Selma Lagerlöf

20 Nov 1858
16 Mar 1940
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Selma Ottilia Lovisa Lagerlöf (20 November 1858 – 16 March 1940) was a Swedish author. She was the first female writer to win the Nobel Prize in Literature, and most widely known for her children’s book Nils Holgerssons underbara resa genom Sverige (The Wonderful Adventures of Nils).

Born at Mårbacka (now in Sunne Municipality) an estate in Värmland in western Sweden, Lagerlöf was the daughter of Lieutenant Erik Gustaf Lagerlöf and Louise Lagerlöf née Wallroth, the couple’s fifth child out of six.

She was born with a hip injury. An early sickness left her lame in both legs, although she later recovered.

She was a quiet child, more serious than others her age, with a deep love of reading. The sale of Mårbacka following her father’s illness in 1884 had a serious impact on her development.

Lagerlöf was educated at the Högre lärarinneseminariet in Stockholm from 1882 to 1885. She worked as a country schoolteacher at a high school for girls in Landskrona from 1885 to 1895 while honing her story-telling skills, with particular focus on the legends she had learned as a child.

Through her studies at the Royal Women’s Superior Training Academy in Stockholm, Lagerlöf reacted against the realism of contemporary Swedish language writers such as August Strindberg. She began her first novel, Gösta Berling’s Saga, while working as a teacher in Landskrona.

Her first break as a writer came when she submitted the first chapters to a literary contest, and won a publishing contract for the whole book. She received financial support of Fredrika Limnell, who wished to enable her to concentrate on her writing.

In 1894 she met Swedish-Jewish Sophie Elkan, also a writer, who became her friend and companion. Judging from letters between them, Lagerlöf fell deeply in love with her. Over many years, Elkan and Lagerlöf critiqued each other’s work. Lagerlöf wrote of Elkan’s strong influence on her work, often disagreeing sharply with the direction Lagerlöf wanted to take in her books.

A 1900 visit to the American Colony in Jerusalem became the inspiration for Lagerlöf’s book by that name. By 1895, she gave up her teaching to devote herself to her writing. With the help of proceeds from Gösta Berlings Saga and a scholarship and grant, she made two journeys which were largely instrumental in providing material for her next novel. With Elkan, she traveled to Italy, and she also traveled to Palestine and other parts of the East.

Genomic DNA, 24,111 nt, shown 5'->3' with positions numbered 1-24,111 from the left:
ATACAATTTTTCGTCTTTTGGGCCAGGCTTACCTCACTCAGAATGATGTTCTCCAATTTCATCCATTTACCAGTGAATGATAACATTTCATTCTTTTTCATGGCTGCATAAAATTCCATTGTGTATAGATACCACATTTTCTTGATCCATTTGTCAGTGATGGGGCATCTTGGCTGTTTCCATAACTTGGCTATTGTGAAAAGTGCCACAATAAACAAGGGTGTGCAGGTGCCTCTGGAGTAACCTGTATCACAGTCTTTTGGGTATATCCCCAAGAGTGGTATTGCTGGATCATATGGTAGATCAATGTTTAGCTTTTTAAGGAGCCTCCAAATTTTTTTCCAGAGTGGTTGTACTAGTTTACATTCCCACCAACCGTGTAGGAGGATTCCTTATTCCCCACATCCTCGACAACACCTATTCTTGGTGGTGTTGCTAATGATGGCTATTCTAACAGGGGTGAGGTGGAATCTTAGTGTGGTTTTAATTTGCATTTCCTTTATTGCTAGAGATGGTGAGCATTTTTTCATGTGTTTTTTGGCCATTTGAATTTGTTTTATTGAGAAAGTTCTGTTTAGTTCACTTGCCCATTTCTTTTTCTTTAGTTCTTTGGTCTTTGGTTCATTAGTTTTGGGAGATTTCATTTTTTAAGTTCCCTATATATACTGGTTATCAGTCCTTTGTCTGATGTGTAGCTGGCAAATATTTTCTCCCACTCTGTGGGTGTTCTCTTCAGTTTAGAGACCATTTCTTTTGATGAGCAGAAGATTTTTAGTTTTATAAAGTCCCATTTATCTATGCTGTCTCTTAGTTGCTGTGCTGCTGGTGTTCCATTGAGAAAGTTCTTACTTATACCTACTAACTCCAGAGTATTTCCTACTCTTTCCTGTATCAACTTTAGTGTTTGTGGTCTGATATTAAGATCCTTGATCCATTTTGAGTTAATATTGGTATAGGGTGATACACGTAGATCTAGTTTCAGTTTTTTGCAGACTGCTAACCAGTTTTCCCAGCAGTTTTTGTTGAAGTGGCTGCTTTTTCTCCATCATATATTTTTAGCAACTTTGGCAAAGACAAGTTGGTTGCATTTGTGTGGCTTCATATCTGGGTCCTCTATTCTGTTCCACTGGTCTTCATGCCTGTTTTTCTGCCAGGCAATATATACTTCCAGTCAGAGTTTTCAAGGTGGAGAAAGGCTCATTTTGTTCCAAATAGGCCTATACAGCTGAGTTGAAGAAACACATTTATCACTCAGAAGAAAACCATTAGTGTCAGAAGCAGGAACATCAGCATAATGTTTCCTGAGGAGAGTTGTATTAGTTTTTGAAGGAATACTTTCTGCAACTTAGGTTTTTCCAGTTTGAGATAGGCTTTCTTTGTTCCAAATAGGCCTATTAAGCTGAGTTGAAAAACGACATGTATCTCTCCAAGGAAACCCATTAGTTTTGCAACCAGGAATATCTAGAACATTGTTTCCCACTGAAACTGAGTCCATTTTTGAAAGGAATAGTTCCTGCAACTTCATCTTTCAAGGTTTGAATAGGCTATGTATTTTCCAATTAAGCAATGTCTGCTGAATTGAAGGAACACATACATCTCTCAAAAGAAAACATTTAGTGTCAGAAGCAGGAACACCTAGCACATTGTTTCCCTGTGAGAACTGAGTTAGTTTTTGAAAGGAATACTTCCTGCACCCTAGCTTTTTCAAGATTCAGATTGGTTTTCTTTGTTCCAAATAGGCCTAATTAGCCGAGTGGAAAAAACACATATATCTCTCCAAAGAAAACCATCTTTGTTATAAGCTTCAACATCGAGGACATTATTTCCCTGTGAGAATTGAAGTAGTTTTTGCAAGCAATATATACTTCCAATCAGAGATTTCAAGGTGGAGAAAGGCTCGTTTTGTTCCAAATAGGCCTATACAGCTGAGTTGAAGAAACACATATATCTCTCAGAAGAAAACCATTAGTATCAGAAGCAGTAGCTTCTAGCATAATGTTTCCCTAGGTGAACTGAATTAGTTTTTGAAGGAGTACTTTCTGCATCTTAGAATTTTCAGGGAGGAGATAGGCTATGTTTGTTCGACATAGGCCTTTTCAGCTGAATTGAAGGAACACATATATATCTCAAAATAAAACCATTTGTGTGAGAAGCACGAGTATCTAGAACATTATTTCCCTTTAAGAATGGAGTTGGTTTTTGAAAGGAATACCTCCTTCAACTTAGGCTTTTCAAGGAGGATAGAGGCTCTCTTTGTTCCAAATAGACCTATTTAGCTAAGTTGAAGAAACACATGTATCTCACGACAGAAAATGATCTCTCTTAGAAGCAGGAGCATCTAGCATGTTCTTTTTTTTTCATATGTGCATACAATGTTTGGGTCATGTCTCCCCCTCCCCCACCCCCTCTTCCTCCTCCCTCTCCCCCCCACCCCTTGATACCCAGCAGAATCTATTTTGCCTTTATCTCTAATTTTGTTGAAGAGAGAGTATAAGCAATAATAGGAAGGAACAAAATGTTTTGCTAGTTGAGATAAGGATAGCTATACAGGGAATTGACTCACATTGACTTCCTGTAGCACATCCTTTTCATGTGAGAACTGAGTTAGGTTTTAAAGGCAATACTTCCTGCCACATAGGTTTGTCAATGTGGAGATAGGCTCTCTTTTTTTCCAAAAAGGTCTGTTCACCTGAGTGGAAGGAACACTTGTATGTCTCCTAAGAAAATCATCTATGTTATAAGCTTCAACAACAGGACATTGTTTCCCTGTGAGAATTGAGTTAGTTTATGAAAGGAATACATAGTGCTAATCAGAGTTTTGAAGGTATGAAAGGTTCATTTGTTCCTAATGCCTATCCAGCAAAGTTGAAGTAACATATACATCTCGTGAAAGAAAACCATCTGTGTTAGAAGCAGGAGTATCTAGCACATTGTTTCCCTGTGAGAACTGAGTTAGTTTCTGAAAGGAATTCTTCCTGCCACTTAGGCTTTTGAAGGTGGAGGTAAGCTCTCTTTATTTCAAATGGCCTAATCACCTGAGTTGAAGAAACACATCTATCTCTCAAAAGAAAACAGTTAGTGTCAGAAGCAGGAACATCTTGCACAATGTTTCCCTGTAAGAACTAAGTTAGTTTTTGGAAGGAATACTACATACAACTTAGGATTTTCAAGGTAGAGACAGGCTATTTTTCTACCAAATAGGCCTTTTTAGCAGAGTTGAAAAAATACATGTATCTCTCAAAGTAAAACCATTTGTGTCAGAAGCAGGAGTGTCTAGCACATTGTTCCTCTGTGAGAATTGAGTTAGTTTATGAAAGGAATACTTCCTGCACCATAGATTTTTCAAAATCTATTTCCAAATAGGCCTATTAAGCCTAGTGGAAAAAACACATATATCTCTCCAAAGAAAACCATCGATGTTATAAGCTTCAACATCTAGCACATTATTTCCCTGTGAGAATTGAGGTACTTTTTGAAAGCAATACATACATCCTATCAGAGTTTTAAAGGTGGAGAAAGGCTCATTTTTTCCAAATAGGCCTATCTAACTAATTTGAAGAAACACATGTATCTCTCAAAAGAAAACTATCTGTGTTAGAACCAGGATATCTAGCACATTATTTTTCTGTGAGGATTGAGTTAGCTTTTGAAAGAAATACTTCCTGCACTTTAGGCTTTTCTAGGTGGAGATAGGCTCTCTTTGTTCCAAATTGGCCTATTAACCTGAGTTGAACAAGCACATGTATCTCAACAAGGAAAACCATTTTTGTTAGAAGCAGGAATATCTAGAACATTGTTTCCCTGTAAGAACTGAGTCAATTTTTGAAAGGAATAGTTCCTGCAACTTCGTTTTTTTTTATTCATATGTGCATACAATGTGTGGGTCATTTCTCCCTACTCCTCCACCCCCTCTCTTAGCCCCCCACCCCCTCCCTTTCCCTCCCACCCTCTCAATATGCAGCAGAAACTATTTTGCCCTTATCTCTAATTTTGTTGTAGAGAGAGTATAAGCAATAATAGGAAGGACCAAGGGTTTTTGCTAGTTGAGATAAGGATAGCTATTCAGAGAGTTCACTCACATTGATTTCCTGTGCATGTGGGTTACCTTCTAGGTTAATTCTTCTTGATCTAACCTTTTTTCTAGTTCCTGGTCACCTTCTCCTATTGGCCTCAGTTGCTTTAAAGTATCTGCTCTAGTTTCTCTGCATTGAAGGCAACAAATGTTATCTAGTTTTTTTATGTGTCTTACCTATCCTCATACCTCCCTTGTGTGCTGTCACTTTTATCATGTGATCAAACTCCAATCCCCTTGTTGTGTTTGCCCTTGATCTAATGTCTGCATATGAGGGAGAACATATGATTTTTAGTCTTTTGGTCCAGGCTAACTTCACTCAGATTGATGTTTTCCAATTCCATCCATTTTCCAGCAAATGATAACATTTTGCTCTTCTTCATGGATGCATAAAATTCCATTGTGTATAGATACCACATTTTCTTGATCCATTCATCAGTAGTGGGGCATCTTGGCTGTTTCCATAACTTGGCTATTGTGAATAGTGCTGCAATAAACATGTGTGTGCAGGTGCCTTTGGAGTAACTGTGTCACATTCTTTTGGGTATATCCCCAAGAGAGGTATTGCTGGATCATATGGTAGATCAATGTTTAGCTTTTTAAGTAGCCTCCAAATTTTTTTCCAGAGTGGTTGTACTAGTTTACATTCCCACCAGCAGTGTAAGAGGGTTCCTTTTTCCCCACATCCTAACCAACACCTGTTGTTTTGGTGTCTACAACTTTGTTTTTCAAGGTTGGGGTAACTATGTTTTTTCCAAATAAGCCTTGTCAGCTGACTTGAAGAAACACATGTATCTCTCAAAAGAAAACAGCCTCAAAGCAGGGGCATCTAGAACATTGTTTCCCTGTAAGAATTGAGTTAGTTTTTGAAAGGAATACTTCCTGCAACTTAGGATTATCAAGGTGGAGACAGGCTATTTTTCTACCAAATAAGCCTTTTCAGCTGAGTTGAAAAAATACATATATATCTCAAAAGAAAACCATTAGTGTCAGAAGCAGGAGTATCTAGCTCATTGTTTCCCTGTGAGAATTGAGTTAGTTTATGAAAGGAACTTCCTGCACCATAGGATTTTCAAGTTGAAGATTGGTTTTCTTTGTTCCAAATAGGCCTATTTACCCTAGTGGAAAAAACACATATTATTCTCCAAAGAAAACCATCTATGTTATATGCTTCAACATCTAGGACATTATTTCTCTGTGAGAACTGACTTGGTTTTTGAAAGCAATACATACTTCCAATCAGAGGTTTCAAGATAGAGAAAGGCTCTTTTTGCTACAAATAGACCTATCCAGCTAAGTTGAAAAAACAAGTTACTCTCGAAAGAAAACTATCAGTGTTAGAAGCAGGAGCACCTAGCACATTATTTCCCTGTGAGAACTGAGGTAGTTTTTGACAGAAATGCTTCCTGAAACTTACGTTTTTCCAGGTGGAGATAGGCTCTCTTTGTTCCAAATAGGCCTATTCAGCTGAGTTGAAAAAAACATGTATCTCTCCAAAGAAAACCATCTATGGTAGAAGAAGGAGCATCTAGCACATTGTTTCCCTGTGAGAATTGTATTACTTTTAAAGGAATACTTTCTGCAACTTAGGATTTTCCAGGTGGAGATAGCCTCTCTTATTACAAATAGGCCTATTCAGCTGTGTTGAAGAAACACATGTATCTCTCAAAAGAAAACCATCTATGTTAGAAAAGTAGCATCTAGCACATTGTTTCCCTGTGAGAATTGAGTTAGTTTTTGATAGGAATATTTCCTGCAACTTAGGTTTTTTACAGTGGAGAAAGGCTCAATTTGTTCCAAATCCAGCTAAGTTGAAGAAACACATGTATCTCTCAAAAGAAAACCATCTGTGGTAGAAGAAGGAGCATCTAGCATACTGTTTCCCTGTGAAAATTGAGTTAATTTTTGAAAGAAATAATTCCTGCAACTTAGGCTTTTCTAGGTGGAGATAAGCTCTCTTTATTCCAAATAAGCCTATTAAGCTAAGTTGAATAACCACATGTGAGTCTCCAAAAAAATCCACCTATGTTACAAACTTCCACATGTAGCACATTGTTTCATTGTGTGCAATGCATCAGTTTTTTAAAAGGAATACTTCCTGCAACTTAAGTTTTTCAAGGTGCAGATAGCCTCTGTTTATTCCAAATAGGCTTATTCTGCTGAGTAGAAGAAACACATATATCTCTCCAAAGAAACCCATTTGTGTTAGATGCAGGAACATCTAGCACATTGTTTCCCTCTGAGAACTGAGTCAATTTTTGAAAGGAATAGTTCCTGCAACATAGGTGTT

In Italy, a legend of a Christ Child figure that had been replaced with a false version inspired Lagerlöf’s novel Antikrists mirakler (The Miracles of the Antichrist). Set in Sicily, the novel explores the interplay between Christian and socialist moral systems. However, most of Lagerlöf’s stories were set in Värmland.

She moved in 1897 to Falun, and there met Valborg Olander, who became her literary assistant, friend, and associate. Elkan’s jealousy of Olander was a complication in the relationship. Olander, a teacher, was also active in the growing women’s suffrage movement in Sweden.

Selma Lagerlöf was herself active as a speaker for the Country Association for Women’s Suffrage, which was beneficial for the organisation because of the great respect which surrounded Lagerlöf, and she spoke at the International Suffrage Congress in Stockholm in June 1911, where she gave the opening address, as well as at the victory party of the Swedish suffrage movement after women suffrage had been granted in May 1919.

Selma Lagerlöf was a friend of the German-Jewish writer Nelly Sachs. Shortly before her death in 1940, Lagerlöf intervened with the Swedish royal family to secure the release of Sachs and Sachs’ aged mother from Nazi Germany, on the very last flight from Germany to Sweden, and their lifelong asylum in Stockholm.

In 1919 Lagerlöf sold all the movie rights to all of her as-yet unpublished works to Swedish Cinema Theatre (Swedish: Svenska Biografteatern), and so over the years many movie versions of her works were made. During the ‘Golden Age’ of Swedish silent cinema her works were used in film by Victor Sjöström, Mauritz Stiller and other Swedish cinema pioneers.

Sjöström’s retelling of Lagerlöf’s tales about rural Swedish life, in which his camera recorded the detail of traditional village life and the Swedish landscape, provided the basis of some of the most poetic and memorable products of early silent cinema. Jerusalem was adapted in 1996 into an internationally acclaimed film Jerusalem.

In 1909 Selma Lagerlöf won the Nobel Prize “in appreciation of the lofty idealism, vivid imagination and spiritual perception that characterize her writings”. But the decision was preceded by harsh internal power struggle within the Swedish Academy, the body that awards the Nobel Prize in literature.

In 1904, the Academy had awarded her its great gold medal, and in 1914 she also became a member of the Academy. For both the Academy membership and her Nobel literature prize, she was the first woman to be so honored. She was the first woman to be depicted on a Swedish banknote of 20 Kronor.

In 1907 she received the degree of doctor of letters from Uppsala University.

In 1928, she received an honorary doctorate from the University of Greifswald’s Faculty of Arts. At the start of World War II, she sent her Nobel Prize medal and gold medal from the Swedish Academy to the government of Finland to help raise money to fight the Soviet Union.

The Finnish government was so touched that it raised the necessary money by other means and returned her medal to her.

Two hotels are named after her in Östra Ämtervik in Sunne, and her home, Mårbacka, is preserved as a museum. Since 1992, her portrait has been featured on the Swedish 20 kronor-bill.

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